Bearing in mind that for our purposes accessibility means “comprehensibility to the average reader,” it’s obvious that cogency and accessibility interact both with each other and with impact: research that is widely understood has more of a chance to impact the world than research that is understood only by a few specialists — though, again, research that is understood only by a few specialists can still have very significant impacts on the world — and research that is cogently written up is more likely to have impact than that which is written up poorly or misleadingly (all other things being equal).
That said, though, it really is important to bear in mind that cogency and accessibility aren’t the same thing. As I argued in a previous posting, the cogent presentation of highly technical scholarly material may be unavoidably inaccessible to those who don’t have the foundational knowledge necessary to understand it — and since no one has the time to gain foundational knowledge of every discipline, there will always be articles that can’t be made easily comprehensible to every member of the general public without a meaningful loss of content or accuracy.
Another very important thing to bear in mind — and this basic fact is very often lost in the public discourse on openness in scholarly communication — is that we don’t, for the most part, live in a binary world. When it comes to openness, for example, it’s not generally true to characterize scholarship as either “closed” (“locked up,” “locked down”) or “open.” There exists a broad spectrum of openness and closedness, and virtually all articles fall somewhere between the poles of that spectrum. An article that is written but never published or otherwise distributed at all may be said to be completely closed. An article published in an expensive toll-access journal that allows no self-archiving is more closed than one published in a more affordable toll-access journal that allows its authors to self-archive without embargo. An article that is published in a free-to-read journal under a CC-BY-NC-ND license is more open than those, but is less open than one published under a CC BY license, etc. Ignoring the spectrum nature of openness and characterizing as “closed” every manifestation of publishing that is not fully open in every respect may be rhetorically stirring, but it gets in the way of advancing understanding of these important issues. (For a good discussion of this dynamic, see the Open Scholarship Initiative’s work on the “DARTS Framework” here.)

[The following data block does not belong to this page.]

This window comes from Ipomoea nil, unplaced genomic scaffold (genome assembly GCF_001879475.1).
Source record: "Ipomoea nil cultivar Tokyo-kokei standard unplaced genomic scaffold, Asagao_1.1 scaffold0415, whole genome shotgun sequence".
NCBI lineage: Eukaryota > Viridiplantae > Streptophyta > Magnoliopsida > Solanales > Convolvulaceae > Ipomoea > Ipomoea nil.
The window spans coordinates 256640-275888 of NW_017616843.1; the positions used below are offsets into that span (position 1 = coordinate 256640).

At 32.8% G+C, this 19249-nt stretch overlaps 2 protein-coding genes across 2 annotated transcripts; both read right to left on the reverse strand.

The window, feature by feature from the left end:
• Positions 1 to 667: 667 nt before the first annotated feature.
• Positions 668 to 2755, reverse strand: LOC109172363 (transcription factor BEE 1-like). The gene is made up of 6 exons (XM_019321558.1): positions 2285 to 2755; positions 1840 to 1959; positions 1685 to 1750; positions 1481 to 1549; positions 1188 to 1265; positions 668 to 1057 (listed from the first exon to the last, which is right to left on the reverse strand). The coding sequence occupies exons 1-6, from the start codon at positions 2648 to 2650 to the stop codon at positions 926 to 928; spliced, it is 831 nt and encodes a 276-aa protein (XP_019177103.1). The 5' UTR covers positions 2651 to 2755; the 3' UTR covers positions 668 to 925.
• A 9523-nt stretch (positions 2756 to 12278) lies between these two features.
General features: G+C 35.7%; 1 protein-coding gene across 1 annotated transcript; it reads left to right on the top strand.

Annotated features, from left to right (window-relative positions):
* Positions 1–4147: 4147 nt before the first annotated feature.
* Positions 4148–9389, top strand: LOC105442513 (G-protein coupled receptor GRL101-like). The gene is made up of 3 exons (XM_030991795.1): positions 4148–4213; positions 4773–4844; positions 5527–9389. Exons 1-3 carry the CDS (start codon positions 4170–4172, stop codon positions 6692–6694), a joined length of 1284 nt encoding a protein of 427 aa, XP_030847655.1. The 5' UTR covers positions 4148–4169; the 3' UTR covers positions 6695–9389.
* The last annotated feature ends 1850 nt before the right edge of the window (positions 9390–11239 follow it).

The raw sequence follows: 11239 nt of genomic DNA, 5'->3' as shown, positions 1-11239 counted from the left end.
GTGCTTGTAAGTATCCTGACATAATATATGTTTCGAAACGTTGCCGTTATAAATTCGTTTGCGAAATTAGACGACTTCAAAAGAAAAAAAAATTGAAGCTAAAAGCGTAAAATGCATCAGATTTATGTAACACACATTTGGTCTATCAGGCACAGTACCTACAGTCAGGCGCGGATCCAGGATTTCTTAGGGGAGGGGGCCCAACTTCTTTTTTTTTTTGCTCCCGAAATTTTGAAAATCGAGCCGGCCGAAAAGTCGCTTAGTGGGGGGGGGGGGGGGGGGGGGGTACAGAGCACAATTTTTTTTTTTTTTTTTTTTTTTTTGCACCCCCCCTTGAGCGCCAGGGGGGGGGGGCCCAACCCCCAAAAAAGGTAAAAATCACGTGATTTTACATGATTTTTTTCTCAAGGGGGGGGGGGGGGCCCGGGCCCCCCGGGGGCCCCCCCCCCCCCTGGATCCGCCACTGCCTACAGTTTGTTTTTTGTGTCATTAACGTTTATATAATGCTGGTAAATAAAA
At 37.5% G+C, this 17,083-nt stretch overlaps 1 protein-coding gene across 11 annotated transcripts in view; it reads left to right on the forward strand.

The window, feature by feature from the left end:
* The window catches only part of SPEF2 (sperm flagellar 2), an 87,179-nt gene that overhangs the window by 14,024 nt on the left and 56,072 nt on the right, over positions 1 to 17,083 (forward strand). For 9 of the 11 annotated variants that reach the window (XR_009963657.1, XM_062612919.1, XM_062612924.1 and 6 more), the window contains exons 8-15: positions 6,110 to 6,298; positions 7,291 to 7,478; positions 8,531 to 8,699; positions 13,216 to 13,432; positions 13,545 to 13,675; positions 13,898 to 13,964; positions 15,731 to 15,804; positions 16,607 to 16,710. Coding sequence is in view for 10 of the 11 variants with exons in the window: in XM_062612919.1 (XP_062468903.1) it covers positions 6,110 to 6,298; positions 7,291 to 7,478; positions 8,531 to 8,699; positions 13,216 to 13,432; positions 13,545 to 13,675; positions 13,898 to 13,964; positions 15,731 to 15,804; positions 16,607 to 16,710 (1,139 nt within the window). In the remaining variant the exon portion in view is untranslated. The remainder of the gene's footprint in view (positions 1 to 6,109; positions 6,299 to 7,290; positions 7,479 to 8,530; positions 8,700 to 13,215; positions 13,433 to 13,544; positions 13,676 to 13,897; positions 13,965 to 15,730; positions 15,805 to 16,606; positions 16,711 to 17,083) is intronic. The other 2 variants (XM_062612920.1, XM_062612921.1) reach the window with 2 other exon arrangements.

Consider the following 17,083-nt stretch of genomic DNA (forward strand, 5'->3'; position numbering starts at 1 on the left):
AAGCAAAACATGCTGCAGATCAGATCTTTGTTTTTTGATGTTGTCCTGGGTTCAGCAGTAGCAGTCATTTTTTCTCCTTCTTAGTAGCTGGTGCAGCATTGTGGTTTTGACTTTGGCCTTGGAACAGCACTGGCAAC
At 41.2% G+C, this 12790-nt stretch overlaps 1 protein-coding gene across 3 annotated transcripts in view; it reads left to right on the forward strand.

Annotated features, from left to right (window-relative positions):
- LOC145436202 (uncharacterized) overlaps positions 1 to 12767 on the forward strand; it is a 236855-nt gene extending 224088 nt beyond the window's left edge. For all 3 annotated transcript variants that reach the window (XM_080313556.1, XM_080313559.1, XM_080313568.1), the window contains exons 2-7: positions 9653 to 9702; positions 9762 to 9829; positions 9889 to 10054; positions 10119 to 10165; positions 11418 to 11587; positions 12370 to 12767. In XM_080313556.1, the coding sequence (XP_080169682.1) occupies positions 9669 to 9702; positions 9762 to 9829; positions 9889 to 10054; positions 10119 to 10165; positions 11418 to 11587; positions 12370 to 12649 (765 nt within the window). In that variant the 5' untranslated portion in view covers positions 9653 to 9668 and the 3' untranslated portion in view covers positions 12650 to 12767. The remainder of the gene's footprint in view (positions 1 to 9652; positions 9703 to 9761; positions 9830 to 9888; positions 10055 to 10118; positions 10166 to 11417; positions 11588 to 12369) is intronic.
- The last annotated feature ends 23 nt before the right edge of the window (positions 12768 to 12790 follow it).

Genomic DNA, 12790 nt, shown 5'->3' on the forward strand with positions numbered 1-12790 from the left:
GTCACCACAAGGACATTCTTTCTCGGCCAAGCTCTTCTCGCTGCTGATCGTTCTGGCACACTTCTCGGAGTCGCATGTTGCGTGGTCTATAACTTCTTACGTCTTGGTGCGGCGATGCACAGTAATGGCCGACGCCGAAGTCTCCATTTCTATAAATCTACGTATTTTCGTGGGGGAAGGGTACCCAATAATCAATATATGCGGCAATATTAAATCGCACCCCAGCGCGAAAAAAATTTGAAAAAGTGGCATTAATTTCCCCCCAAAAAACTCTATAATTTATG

The same is true of all other characteristics discussed here. Accessibility, cogency, impact, significance—all of these are spectrum values, not binary ones.
And this brings up one final, but very important point: while we often use “impact” as a term with a very specific meaning in the context of scholarly communication, it is also a term the colloquial meaning of which matters very much. The significance of a paper for one person or group will be different than it is for another; the ways in which openness affects impact will vary from one publication to another. This diagram attempts to show areas in which the various properties of a publication interact with each other, but the nature of those interactions will be pretty variable from case to case.
* N.B. — There is another important dimension of “accessibility,” and that is the sense of “accessible to people with perceptual challenges of various kinds.” For our purposes, I’m including that sense of the term in the idea of “comprehensibility to the general reader.” For example, an article may be less comprehensible to an individual because it’s densely and technically written, or because the reader has dyslexia, or because the article is rendered in a font that is difficult for that person to see. In any of those cases, the result is that the document’s content is less accessible to that person (regardless of how openly available the document is). This means, among other things, that “accessibility” (unlike, say, rigor, openness, and maybe cogency) can never be a completely objective measure.